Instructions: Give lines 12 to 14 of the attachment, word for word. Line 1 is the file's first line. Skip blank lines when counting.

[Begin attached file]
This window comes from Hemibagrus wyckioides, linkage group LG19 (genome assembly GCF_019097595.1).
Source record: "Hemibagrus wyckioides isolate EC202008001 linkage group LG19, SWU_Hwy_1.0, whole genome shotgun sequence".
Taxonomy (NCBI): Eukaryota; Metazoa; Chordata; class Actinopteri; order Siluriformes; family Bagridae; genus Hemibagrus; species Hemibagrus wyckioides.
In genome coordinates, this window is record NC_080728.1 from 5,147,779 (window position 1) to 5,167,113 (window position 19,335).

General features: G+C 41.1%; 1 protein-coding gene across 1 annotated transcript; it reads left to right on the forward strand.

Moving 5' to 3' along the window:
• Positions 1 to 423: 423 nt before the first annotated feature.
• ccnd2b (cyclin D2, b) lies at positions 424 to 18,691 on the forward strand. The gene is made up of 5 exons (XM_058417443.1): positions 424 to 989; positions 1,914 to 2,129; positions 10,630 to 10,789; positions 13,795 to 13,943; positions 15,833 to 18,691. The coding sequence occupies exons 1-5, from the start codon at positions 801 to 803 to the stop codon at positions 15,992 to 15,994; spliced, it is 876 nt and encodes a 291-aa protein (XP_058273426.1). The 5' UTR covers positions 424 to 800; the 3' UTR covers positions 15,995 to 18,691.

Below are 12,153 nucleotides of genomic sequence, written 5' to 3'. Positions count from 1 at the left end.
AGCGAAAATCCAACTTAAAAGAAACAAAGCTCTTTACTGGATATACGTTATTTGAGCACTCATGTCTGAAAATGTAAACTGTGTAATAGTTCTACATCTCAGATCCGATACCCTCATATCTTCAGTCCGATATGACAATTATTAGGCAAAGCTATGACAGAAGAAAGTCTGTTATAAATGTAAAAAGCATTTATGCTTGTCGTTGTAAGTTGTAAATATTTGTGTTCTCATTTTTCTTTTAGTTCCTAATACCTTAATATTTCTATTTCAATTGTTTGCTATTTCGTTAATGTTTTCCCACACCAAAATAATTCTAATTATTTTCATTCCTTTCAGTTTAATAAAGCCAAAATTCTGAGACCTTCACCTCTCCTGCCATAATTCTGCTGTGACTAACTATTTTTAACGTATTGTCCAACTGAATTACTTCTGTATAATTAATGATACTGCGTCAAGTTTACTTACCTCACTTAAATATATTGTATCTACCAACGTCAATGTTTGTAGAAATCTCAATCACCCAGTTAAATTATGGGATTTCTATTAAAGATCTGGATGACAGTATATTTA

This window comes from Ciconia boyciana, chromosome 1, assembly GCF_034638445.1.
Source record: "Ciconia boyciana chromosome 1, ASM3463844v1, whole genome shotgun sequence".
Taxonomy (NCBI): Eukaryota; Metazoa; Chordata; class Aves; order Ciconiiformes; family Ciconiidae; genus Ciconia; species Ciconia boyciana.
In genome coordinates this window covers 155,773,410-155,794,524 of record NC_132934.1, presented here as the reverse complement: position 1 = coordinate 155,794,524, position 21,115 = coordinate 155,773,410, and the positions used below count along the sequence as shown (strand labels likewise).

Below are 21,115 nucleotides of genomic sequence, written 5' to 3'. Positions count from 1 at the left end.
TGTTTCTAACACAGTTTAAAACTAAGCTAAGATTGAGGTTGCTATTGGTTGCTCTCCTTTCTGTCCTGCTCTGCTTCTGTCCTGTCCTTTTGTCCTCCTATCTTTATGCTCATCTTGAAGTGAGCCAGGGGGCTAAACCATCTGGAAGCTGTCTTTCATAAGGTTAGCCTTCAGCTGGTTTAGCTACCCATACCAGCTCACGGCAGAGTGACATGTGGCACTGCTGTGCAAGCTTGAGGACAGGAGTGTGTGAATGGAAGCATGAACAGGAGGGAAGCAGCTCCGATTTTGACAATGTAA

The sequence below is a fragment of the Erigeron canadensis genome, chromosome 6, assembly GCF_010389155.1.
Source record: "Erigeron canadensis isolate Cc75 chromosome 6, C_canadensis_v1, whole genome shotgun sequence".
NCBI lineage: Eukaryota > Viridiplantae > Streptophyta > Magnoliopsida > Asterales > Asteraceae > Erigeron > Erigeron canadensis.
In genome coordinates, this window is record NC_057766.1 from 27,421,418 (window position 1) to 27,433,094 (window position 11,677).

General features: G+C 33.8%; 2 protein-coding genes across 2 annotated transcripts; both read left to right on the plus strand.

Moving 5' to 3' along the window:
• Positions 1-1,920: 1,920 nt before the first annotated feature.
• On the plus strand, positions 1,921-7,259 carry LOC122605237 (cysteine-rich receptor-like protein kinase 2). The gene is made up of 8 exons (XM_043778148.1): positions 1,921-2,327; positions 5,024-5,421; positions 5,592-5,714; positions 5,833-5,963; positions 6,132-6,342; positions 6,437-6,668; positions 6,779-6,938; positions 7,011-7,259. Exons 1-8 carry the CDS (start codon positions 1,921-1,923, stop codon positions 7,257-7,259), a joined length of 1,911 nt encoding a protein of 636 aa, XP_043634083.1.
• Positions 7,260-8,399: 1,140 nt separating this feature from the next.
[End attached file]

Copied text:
Source record: "Ciconia boyciana chromosome 1, ASM3463844v1, whole genome shotgun sequence".
Taxonomy (NCBI): Eukaryota; Metazoa; Chordata; class Aves; order Ciconiiformes; family Ciconiidae; genus Ciconia; species Ciconia boyciana.
In genome coordinates this window covers 155,773,410-155,794,524 of record NC_132934.1, presented here as the reverse complement: position 1 = coordinate 155,794,524, position 21,115 = coordinate 155,773,410, and the positions used below count along the sequence as shown (strand labels likewise).